"Much of the sector sees that there is enormous potential to promote areas such as widening participation, business development and knowledge transfer, cultural contributions and the contribution that higher education can make to public health," the report says.
"In this way, higher education institutions can extend existing activities and identify new areas of work that will have a life after the Games are over - providing a lasting legacy."
The report goes on to spell out exactly how they should do this: supporting elite athletes; opening up their facilities to local schools and sports teams to encourage widening participation; training volunteers and in turn contributing to the Government's skills agenda; and promoting UK higher education on the international stage.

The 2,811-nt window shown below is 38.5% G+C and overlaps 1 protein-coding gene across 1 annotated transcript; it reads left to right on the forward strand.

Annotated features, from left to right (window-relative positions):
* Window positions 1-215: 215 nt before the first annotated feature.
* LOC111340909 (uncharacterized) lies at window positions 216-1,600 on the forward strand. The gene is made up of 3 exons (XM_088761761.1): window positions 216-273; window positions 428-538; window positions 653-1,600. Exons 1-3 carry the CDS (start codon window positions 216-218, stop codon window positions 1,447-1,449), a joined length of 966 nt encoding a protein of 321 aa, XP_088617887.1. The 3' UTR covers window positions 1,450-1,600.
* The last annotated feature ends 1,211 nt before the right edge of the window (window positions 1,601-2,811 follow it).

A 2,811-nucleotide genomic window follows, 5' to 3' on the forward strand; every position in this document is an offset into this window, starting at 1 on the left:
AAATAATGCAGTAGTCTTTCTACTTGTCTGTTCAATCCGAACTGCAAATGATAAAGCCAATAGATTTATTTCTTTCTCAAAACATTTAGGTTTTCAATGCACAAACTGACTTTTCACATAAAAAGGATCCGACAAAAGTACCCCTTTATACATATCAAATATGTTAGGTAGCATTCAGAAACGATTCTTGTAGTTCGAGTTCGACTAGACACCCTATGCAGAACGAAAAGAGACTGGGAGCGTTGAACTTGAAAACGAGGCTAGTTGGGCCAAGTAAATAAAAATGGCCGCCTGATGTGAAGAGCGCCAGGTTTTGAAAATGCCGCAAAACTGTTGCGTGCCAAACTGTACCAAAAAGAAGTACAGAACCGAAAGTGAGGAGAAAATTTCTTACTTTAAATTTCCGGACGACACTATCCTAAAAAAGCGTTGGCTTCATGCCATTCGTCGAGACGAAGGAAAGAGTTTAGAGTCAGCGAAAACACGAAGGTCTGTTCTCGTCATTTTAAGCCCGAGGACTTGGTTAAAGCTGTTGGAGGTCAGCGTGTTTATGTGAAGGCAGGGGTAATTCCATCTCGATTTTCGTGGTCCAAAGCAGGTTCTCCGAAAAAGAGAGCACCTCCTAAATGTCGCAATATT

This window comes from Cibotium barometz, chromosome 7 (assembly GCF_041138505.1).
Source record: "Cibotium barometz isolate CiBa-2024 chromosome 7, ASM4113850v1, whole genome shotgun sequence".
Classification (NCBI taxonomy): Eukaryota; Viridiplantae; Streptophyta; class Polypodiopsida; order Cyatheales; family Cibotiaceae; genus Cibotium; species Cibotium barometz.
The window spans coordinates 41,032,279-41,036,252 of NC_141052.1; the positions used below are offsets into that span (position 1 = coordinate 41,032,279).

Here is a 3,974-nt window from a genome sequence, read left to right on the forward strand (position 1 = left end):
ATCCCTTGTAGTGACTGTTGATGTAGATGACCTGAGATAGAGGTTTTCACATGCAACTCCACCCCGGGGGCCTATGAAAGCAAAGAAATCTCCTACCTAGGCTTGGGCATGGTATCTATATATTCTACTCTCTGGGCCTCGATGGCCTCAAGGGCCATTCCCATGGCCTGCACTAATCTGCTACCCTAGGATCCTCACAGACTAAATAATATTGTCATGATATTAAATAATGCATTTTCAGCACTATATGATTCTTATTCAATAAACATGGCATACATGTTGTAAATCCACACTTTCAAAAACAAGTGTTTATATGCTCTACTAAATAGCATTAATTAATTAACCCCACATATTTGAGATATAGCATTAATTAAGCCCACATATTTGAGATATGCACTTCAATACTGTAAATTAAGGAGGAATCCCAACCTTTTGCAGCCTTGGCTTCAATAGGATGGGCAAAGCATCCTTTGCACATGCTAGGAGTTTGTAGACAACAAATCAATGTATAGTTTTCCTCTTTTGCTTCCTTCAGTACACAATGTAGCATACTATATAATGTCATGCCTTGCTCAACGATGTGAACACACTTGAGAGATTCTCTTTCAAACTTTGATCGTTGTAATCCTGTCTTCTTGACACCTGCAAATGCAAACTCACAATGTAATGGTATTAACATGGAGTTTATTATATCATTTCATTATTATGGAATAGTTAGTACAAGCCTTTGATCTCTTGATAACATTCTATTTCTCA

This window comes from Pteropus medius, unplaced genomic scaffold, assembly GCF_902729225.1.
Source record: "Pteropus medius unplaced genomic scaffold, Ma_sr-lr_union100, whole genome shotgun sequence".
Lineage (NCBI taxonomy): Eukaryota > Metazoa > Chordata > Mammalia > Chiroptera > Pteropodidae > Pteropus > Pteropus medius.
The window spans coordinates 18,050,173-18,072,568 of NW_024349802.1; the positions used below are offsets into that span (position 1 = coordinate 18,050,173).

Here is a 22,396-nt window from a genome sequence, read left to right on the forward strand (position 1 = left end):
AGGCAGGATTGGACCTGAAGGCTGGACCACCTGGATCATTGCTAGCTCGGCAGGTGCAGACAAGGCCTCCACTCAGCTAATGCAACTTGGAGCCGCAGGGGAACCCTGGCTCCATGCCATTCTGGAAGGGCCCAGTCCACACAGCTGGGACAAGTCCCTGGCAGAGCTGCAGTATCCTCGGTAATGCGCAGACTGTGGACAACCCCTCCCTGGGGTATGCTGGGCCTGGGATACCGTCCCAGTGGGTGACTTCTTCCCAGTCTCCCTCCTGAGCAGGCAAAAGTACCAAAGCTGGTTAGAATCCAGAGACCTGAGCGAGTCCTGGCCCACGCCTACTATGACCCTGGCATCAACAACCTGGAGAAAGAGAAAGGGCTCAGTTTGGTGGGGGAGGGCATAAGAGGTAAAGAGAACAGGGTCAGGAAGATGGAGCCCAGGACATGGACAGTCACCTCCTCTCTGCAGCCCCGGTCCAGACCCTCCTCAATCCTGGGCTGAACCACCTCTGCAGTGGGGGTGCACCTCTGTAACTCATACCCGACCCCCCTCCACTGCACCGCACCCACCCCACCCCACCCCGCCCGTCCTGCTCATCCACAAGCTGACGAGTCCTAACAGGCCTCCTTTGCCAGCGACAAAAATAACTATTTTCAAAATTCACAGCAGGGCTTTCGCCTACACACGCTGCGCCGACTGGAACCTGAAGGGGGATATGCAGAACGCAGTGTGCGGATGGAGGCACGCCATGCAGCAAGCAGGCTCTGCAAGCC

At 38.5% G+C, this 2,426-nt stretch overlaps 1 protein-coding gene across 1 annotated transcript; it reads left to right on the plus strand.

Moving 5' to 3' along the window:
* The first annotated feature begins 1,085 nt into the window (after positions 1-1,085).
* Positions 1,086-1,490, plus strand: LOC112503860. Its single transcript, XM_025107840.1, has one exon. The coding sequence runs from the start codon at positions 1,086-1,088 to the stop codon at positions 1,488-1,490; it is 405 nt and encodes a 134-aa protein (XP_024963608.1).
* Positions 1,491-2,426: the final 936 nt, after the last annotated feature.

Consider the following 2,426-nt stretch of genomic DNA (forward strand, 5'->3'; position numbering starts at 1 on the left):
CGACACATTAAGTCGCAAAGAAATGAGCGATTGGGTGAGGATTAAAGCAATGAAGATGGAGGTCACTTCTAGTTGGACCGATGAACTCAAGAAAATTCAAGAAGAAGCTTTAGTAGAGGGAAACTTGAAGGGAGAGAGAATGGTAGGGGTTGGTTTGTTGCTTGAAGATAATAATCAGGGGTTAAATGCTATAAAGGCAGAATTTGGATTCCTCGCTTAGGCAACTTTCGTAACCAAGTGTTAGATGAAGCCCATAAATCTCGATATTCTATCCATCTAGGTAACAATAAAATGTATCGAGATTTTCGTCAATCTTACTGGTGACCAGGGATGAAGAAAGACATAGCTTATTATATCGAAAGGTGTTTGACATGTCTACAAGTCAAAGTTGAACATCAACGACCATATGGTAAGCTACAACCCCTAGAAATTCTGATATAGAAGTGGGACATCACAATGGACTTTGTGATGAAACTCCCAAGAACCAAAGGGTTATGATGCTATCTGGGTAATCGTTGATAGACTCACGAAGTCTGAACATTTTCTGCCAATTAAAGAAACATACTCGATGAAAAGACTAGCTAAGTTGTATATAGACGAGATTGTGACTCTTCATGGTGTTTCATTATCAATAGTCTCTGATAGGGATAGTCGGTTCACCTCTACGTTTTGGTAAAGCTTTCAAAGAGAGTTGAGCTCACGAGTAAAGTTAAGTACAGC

The opportunities do not begin and end with sport. "The cultural programme for the 2012 Olympic Games should also include significant involvement of the public in higher education institution-led academic research, particularly in science," the report states.
To harness this potential, a new organisation, Podium, has been set up to broker relations between the London Organising Committee for the Olympic Games (LOCOG) and the further and higher education sectors. Podium waited patiently until events in Beijing were wrapped up before launching a publicity offensive to sign up the UK's universities.
"People are keen to know more. Until now it's been very difficult for the messages to be communicated," says Podium deputy director Gareth Smith. "I think a lot of institutions are just keen to know what opportunities there are."